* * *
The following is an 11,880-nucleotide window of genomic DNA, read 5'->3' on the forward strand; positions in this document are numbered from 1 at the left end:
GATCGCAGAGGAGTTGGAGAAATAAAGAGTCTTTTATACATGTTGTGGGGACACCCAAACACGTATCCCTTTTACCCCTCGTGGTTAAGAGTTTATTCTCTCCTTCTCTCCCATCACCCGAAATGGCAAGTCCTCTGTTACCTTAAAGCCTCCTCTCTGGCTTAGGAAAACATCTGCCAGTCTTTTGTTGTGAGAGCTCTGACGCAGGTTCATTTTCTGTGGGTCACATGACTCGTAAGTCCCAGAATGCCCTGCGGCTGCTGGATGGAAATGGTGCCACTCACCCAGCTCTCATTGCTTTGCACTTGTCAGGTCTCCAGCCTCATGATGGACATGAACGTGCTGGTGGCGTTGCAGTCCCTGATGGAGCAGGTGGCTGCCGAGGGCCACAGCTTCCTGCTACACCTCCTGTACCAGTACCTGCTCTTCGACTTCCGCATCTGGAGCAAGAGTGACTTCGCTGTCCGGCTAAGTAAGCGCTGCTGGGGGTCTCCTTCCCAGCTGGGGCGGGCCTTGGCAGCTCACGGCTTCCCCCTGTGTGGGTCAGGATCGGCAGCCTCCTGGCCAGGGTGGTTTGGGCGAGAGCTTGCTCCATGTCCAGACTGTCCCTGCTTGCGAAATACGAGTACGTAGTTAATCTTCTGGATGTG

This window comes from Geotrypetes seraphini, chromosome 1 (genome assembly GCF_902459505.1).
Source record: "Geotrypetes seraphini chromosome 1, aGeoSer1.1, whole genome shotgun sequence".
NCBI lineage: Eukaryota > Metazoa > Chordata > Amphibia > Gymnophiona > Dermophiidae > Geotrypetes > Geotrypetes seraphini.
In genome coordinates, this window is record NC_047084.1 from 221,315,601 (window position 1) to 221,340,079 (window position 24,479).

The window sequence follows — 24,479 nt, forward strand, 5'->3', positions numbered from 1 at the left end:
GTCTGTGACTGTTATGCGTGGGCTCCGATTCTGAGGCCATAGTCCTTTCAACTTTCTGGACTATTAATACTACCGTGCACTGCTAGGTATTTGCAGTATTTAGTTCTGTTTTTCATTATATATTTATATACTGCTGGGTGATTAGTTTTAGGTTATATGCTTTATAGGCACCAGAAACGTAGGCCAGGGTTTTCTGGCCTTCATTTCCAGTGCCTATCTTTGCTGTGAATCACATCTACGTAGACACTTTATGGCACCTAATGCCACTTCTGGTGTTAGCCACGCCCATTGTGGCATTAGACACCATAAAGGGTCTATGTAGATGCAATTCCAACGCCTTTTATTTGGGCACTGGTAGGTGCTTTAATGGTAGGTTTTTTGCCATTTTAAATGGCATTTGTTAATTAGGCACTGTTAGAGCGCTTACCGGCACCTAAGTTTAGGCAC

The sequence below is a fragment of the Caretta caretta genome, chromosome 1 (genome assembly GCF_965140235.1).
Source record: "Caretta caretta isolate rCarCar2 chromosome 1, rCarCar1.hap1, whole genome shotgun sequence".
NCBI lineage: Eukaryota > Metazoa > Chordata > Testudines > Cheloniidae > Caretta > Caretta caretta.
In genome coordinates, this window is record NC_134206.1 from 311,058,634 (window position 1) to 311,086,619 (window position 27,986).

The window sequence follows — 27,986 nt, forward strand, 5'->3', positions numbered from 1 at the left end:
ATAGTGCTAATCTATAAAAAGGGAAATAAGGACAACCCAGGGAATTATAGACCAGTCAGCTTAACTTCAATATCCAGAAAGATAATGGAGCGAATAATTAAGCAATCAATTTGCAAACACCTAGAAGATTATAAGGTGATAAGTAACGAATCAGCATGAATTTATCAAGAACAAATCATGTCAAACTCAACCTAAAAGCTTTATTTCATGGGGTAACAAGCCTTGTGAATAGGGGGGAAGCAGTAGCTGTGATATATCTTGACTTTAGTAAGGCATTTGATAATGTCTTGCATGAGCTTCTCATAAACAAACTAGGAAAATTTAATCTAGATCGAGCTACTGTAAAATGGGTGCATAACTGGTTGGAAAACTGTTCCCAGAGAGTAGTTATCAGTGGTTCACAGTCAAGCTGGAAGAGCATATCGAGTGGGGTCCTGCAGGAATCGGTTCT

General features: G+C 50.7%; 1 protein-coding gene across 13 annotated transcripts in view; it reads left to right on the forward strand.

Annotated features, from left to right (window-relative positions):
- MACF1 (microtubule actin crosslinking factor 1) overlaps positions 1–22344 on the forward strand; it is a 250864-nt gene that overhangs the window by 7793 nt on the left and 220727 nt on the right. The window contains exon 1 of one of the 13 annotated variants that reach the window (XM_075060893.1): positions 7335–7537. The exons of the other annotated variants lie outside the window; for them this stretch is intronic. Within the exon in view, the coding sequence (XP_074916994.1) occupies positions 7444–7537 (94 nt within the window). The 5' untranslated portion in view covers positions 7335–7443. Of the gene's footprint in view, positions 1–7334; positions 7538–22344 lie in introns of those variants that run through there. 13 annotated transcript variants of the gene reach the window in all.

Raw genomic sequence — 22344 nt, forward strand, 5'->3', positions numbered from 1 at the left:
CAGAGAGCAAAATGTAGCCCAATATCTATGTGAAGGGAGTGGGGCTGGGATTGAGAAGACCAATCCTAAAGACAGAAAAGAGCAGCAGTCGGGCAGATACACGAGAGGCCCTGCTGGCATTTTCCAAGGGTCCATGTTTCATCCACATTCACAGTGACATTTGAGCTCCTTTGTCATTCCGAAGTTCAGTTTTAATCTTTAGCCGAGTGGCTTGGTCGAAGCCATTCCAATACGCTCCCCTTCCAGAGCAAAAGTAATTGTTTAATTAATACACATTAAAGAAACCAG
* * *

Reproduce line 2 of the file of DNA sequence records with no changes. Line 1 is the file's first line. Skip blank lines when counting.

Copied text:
GATCGCAGAGGAGTTGGAGAAATAAAGAGTCTTTTATACATGTTGTGGGGACACCCAAACACGTATCCCTTTTACCCCTCGTGGTTAAGAGTTTATTCTCTCCTTCTCTCCCATCACCCGAAATGGCAAGTCCTCTGTTACCTTAAAGCCTCCTCTCTGGCTTAGGAAAACATCTGCCAGTCTTTTGTTGTGAGAGCTCTGACGCAGGTTCATTTTCTGTGGGTCACATGACTCGTAAGTCCCAGAATGCCCTGCGGCTGCTGGATGGAAATGGTGCCACTCACCCAGCTCTCATTGCTTTGCACTTGTCAGGTCTCCAGCCTCATGATGGACATGAACGTGCTGGTGGCGTTGCAGTCCCTGATGGAGCAGGTGGCTGCCGAGGGCCACAGCTTCCTGCTACACCTCCTGTACCAGTACCTGCTCTTCGACTTCCGCATCTGGAGCAAGAGTGACTTCGCTGTCCGGCTAAGTAAGCGCTGCTGGGGGTCTCCTTCCCAGCTGGGGCGGGCCTTGGCAGCTCACGGCTTCCCCCTGTGTGGGTCAGGATCGGCAGCCTCCTGGCCAGGGTGGTTTGGGCGAGAGCTTGCTCCATGTCCAGACTGTCCCTGCTTGCGAAATACGAGTACGTAGTTAATCTTCTGGATGTG